What a graphic design conference taught me about preaching (without even knowing it)

Lance Marshall3Last month I attended a gathering called Circles Conference, a two-day event for graphic designers, art directors, and other creative design professionals. It was not, in any way, intended for preachers, which is exactly what I wanted. The event attracted me because, at its core, design and art seeks to move people, to inform them, and to help them feel. Good preaching accomplishes the same thing, so I went hoping I might learn a thing or two. Here’s what stuck out:

1. Think in terms of experiences

Among the many professionals that were at Circles Conference were a group of people who called themselves “Experience Architects.” These are the people who plan events — the kind of people who think about what colors the wall will be, what kinds of cups the coffee will be served in, and how big the gathering space at the front needs to be. These are the people who think about what it is like to experience this time and place, and they brainstorm ways to make it as meaningful as possible. 

Circles Conference was fantastically well-organized. From the vendor space layout to the visuals throughout the hall, everything supported an atmosphere of networking and creativity. What can the church learn from this? How can we make sure that once our new guests actually sit down in a seat they are prepared to sing and pray and listen? Church is about experiencing God, and I think we can do a lot to make sure that people are in the best headspace possible to make that happen.

2. Keep an entrepreneurial spirit

The people at Circles Conference were entrepreneurs. Whether they had started their own business or still work for other people, they were constantly thinking in terms of growth, of connecting, of taking on new challenges and doing new things. The people there were starters and doers. Every single one of them was interested in one day breaking out and doing their own thing, of following their great dream. Of not being scared of how but instead of focusing on what could be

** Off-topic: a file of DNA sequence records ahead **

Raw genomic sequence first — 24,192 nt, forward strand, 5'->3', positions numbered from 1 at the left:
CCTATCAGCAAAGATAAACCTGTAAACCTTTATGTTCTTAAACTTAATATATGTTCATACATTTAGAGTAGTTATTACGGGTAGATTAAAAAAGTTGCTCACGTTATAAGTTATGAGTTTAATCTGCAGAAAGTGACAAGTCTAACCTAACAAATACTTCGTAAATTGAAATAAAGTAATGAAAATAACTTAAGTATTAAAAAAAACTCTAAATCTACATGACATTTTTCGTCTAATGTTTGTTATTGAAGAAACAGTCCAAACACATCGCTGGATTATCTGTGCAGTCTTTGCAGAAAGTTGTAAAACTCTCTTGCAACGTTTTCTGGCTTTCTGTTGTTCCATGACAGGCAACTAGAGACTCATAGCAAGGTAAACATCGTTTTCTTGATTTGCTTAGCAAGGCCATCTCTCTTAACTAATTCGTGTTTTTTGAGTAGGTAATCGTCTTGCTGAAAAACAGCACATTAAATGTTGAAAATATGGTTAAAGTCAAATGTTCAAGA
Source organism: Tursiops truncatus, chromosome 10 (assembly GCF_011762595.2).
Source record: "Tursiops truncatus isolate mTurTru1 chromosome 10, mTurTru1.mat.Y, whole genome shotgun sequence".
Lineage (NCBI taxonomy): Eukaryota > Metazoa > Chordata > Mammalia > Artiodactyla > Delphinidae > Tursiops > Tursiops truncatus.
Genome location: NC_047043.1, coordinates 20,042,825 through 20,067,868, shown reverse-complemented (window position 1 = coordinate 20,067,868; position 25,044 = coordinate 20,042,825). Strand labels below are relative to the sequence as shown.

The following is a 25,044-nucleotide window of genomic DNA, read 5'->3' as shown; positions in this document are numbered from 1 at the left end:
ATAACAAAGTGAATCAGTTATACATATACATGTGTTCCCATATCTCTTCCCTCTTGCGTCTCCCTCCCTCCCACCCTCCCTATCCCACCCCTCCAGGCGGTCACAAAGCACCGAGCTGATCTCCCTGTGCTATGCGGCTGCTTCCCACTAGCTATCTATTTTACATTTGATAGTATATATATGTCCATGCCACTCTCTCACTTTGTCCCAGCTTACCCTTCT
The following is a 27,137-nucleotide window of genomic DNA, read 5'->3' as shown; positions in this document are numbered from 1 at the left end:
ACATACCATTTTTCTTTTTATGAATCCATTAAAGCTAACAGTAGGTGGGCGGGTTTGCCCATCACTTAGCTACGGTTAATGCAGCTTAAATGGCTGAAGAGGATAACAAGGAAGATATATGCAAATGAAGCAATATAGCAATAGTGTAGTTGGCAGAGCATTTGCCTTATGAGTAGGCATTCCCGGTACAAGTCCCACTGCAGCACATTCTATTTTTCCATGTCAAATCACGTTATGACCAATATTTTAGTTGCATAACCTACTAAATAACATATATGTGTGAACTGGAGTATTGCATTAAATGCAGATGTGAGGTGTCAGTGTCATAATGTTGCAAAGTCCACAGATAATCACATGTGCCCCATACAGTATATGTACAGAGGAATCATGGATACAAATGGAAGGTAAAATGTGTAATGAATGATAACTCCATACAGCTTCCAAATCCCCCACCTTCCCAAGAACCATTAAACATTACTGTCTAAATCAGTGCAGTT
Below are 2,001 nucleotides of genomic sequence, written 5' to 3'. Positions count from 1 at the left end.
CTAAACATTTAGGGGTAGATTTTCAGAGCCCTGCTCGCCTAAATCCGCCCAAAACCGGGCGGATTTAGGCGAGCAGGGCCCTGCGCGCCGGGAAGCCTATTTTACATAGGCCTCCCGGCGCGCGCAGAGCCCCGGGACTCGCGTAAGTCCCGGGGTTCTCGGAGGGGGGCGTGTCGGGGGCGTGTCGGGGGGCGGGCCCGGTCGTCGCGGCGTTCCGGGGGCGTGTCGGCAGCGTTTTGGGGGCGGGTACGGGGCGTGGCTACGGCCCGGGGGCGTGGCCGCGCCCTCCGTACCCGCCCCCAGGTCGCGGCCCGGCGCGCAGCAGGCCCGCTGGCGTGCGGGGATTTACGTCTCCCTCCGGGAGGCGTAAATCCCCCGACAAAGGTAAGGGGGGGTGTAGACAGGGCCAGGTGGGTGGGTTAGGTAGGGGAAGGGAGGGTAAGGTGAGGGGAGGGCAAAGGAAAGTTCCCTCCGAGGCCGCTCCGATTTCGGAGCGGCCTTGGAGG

I am inspired by people who are more driven by the possibility of massive success than the fear of failure. Every single one of them seemed to understand the people that they looked up to, at one point, and taking on something that seemed impossible, and they were inspired to try it themselves. This made me think about all the ways in which church is difficult, and how much you can hurt when you try something but it goes wrong. You have to have a bigger dream, a greater drive, a desire to do a new thing in order to power through those times when things are tough or don’t work out like you want them to. 

3. People yearn for reasonable work / life balance but dont know how to do it

It should not have been a surprise to me that the flip side of talking about entrepreneurial attitudes and drive was the acknowledgement that sometimes people push themselves too far. Sometimes they sacrifice their personal life, their family life, or their social life in order to pursue those dreams. Obviously, this is no surprise to the preacher; I hear these kinds of things all the time. One of the major things that I emphasize is that you keep focused on the most important things as much as possible

What this conference reminded me is that people are desperately searching for how to make that happen. Life comes at you fast, and people need to keep reminding themselves that, at the end of the day, success is not defined by the jobs you completed or the contract you won or how much money you made. People are desperate to acknowledge how hard it can be to balance everything. The church must lead in not only telling people that this is important, but modeling the ways in which we can navigate this very difficult territory. Think in terms of Jesus: nobody ever had a more important job to do, nobody ever had more on their plate. But at every turn, Jesus took time to step away. To pray. To be with his friends. To rest. Our God is the god of the Sabbath, the god that says it is a holy and good thing to rest. We are the proclaimers of that good news to a world that desperately needs to hear it.